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How I plan to support Black lives (and YOU) as a white therapist

The recent murders of Black people by police have reignited the flame that is the Black Lives Matter movement...but violence and oppression against Black people is nothing new. I don't even need to tell you this because you have lived and experienced this truth first-hand.

As a white woman with privilege I want to first and foremost acknowledge that I will never know what it feels like to live in a black body. I will never pretend to know. My promise to you is that I will see you; I will listen to you and I will believe and honor your stories. Your experience matters.

I want to acknowledge that white people, people who look like me, are the ones who have created and sustained this system of oppression. White people have essentially told you through their words and actions for hundreds of years that your lives don't matter. Our society has been designed to hold you back and to propel the status of white people. Our society has never been fair and it has never been just. From slavery to mass incarceration, this is an American legacy that white people have been unwilling to face. The recognition and acknowledgement of this is far overdue. Action is far overdue.

As the Black Lives Matter movement gains momentum again, I'm guessing a lot of you have been approached by white people with comments like "Oh my gosh, isn't this crazy??", "I feel so sad/angry/guilty/etc", and "How can I help? What are some resources I can use to educate myself?". I'm not going to lie - as a white person this is where I started. And after doing a lot of listening, research, and deep reflecting I now truly understand that it is not your responsibility to educate white people. It is not your job to hold white peoples' sadness/grief/anger/guilt/etc. It is your job to respond to the current state of the world in whatever way serves you best.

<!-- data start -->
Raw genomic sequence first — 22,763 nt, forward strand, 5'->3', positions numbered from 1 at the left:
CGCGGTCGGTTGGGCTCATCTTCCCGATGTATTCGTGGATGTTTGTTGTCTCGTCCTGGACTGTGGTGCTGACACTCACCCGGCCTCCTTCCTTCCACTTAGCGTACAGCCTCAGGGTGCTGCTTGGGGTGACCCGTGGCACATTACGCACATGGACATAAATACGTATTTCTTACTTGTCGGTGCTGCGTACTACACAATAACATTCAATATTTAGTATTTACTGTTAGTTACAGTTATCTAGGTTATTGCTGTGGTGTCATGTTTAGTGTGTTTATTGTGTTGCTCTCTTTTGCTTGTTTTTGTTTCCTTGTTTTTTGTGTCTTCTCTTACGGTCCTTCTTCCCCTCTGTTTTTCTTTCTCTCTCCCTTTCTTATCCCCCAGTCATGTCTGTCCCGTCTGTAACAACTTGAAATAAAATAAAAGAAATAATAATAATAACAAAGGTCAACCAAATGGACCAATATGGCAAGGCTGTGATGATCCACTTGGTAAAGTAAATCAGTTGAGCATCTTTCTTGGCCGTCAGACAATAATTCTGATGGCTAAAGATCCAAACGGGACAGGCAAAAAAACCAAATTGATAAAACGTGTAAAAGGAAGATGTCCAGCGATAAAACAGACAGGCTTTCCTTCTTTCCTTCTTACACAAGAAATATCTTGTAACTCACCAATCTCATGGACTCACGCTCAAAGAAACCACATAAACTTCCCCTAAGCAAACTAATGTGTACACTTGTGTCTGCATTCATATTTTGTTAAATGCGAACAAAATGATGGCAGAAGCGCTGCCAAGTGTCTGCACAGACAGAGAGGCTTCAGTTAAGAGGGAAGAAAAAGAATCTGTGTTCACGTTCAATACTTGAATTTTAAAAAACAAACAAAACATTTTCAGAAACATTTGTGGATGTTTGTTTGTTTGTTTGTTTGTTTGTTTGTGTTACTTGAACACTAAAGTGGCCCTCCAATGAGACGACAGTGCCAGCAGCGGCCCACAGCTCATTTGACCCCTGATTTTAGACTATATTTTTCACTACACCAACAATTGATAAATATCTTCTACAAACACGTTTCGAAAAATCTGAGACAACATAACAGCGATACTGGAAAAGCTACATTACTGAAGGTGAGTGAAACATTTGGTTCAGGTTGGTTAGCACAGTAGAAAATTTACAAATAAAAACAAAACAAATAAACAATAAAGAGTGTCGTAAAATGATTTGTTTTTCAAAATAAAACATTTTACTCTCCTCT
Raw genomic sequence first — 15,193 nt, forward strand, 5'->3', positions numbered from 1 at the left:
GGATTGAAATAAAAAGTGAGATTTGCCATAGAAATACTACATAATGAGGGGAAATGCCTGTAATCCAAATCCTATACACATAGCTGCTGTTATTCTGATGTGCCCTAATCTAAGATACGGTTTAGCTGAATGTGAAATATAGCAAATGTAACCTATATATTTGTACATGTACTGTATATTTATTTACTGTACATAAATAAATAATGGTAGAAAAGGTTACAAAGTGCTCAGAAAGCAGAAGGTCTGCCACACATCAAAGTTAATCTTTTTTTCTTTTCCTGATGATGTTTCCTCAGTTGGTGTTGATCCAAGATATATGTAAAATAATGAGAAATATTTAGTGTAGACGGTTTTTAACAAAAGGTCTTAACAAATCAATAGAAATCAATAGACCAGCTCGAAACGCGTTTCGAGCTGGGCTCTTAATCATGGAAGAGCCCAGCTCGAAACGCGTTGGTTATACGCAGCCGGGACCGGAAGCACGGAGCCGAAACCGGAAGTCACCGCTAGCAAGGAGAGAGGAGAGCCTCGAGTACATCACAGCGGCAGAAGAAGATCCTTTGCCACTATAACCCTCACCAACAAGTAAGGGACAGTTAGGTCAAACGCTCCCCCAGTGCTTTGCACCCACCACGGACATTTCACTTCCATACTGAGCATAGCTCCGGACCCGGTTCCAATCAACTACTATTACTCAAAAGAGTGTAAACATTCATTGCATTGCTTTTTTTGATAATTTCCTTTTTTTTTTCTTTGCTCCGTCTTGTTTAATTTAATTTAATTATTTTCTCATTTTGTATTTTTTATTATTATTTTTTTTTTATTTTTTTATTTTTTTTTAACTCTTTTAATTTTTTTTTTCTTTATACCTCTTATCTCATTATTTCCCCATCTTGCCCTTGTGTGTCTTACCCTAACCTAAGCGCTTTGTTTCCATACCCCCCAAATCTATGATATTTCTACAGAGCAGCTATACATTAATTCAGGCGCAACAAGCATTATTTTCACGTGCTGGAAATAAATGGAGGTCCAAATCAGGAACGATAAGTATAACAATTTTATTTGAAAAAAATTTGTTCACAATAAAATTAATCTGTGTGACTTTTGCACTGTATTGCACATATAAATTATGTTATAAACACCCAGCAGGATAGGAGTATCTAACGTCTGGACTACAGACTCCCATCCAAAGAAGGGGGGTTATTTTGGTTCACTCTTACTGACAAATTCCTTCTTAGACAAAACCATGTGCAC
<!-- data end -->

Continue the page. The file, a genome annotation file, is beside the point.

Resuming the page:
Perhaps what's serving you best at this time is throwing yourself into the movement - attending protests, donation money, having tough conversations, etc. Perhaps what's serving you best is spending time with other Black people, taking time to hold space for each other without having to explain yourselves. Perhaps what's serving you best is stepping away from the chaos and focusing on self-healing or the healing of others. And it's important to recognize that what's serving you best may change over time. Whatever you are choosing to do, I want to encourage you to honor your needs and to prioritize your self-care.

White people created this system of oppression and I believe it is our responsibility to dismantle it. As a white person and as your therapist, my promise to you is that I am committed to doing the work. I will not pretend like I have all the answers for how to do that, but I am committed to figuring it out. It does not have to be your responsibility to do the work for white people; you have carried more than enough weight. It is time for white people to own the fact that we are contributing to a racist society and start doing our work. I used to think that my good intentions and the work I did in graduate school about racism and my personal biases was enough. It is far from it. In order to dismantle racism, action must be taken. I am now committing myself to a deeper journey, and I recognize that it is no one's responsibility but my own. I am doing my research, I am having tough conversations with my friends and family, and I am supporting organizations that are fighting racism and injustice.

This work will be ongoing for me, and will by no means be done by reading a few articles and having a few conversations. Just like fish in water, we have all been born into a racist society, and we will continually have to uncover the layers of racism and biases within us. As a therapist and as a person I am willing to commit to this journey. That being said, I will probably make mistakes. I will probably say or do the wrong thing at times, but my promise to you is that I will continue to learn from my mistakes and continue to learn how to show up as a better white person and as a better therapist.

I became a therapist because I am passionate about empowering people to find healing, meaning, and growth through their experiences. I believe that people have innate resilience, and this seems to be especially true of the Black community. Your life matters. Your future matters. And I am here to support you in whatever way I can.

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